Any benefit to Traditional Base vs Sweet Spot?

As I’m the wrong side of 60 myself I too found that book very illuminating. In view of his comments about losing your VO2max as you age do you reckon it’s worthwhile throwing in a weekly VO2max workout/hard ride whatever phase you are in?

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I’m 34. And I also have about 4 years of training under my belt. If you are not 23 years old this is going to burn you out.

The high volume plans are too much volume. I figured that out the hard way.

I’ve done SSB high and mid volumes, it does develop some aerobic base and a lot of muscular endurance. Its just that I’ve found by looking in rear-view mirror, that I need some vo2 work as per Joe Friel.

Regarding TR’s traditional base, have some charts showing vo2max, efficiency factor, and FTP increases during Sept/Oct (TB1 / TB2 mid-volume with bonus work). Those charts are on both on WKO using max efforts and Garmin/FirstBeat sub-maximal efforts. Interestingly yesterday’s TR Ramp Test brought WKO5 almost inline with Garmin on FTP and VO2max. WKO wants me to do a couple of long efforts, which is reasonable given I haven’t done any 15 or 25 minute max efforts since early this year. Will continue using these and anything else I find to determine the point of diminishing returns.

absolutely.

Having been in the Lydiard system when I ran competitively, it works very well. Prior to finding TR, that was basically the way I set up my training on the bike. TR gives great workouts that hit the right levels/duration’s to promote improvement, but being a 60+ YO rider, I do find the MV & HV training plans a bit to aggressive for good recovery weekly, but the LV isn’t enough.

I routinely modify the plan i’m in, and even severely change it to get the right mix.

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This is very subjective and is not entirely age related. I’m 37 myself and did all high volume plans last year (had three years of structured training prior to that).

What does your cardiac drift look like on these longer endurance efforts? I’m running between 1 and 2% drift on 3 hour endurance trainer efforts at this point in my training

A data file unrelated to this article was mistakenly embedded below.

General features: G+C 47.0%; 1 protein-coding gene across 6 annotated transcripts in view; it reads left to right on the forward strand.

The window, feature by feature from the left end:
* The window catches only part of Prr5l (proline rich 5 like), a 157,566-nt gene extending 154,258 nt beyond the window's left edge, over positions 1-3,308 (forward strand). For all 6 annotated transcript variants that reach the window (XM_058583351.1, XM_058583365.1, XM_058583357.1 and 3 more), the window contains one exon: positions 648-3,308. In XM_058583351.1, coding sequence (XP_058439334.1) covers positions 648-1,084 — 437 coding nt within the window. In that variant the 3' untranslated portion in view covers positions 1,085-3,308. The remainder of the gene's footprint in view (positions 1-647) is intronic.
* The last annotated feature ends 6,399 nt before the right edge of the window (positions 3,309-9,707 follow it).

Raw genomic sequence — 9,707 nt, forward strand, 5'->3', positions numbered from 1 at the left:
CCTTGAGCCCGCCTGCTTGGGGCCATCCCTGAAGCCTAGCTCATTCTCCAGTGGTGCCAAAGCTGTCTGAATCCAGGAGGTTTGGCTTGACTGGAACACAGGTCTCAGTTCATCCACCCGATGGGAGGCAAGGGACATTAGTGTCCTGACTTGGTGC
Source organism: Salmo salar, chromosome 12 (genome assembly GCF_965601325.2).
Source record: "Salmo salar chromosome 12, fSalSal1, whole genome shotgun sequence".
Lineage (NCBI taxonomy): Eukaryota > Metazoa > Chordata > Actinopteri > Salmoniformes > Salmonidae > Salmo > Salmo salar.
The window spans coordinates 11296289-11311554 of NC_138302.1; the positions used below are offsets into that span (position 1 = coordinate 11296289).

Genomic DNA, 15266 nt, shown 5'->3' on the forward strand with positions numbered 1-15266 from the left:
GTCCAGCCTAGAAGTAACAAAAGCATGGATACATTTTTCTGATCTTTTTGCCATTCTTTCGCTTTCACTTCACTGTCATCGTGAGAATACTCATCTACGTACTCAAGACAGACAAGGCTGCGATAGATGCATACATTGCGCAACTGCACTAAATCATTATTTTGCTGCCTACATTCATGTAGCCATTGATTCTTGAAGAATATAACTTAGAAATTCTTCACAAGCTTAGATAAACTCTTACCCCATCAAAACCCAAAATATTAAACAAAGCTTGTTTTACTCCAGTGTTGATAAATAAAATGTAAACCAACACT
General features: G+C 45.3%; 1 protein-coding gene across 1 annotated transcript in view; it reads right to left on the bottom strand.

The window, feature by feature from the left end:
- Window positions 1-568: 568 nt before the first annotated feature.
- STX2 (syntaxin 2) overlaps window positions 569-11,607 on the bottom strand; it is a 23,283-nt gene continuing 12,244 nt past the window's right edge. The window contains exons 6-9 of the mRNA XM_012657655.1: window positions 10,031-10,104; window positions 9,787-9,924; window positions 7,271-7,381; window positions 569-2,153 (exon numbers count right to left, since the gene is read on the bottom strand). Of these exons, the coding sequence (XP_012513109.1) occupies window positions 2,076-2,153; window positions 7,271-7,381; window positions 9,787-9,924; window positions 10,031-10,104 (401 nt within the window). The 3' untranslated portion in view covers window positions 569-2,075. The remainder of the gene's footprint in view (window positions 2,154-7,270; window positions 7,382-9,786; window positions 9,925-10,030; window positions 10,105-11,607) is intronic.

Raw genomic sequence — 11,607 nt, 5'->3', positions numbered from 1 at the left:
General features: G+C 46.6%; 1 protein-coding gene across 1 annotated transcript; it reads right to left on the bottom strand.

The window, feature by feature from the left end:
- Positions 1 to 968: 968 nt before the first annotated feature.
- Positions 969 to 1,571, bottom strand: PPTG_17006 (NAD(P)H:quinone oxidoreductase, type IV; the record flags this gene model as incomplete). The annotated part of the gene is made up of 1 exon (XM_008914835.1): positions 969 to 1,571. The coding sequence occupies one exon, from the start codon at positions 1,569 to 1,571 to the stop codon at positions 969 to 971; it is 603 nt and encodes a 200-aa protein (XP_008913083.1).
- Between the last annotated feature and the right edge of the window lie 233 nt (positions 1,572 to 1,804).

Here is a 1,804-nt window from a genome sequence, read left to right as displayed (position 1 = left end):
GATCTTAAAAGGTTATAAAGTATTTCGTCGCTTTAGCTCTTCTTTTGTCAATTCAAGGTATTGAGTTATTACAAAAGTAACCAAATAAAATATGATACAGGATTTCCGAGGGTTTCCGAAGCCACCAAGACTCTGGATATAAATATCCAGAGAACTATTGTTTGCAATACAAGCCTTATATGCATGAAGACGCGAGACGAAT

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yeah I noticed that on some thread, jealous! My last long interval was outside about 3 weeks ago, and included a 2-hour interval at 78% average power which is lower tempo. Had 0.05% cardiac drift on that one. I started TB1 the last week of August, my drift then was 15% but within two weeks it was under 5% and kept going down from there. That is pretty typical for me, and all I’ve noticed with cardiac drift is that it jumps up a little (but still under 5-6%) if I’m forced to take 3 or 4 days off because of travel. Given that, I don’t pay too much attention to cardiac drift as an indicator of diminishing returns.

This varies greatly from how my body responds. It stays low as long as I’m riding regularly and then creeps up when I stop doing any endurance paced efforts. Definitely not worth tracking based on how your HR seems to work, guess it’s a bid of a red-herring for you

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What do I make of a 2:45hr endurance ride, all z2 on trainer at .75IF where my PR;HR is -1.99% ?
Then I go and do a SST 15min effort and I get a 9% PR:HR when the IF is .9

One thing you should do is play around a bit - I’d absolutely chop off the first 15-20 minutes of the warmup. And also cut out the cool down. Basically create a new intervals of 2 hours, or maybe 2 hours and 15 minutes and then look at PWR:HR.

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That’s actually what I did. The ride was 3hrs long with a 10min warmup and 5min cool-down.

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It would probably be clear if you posted the ride.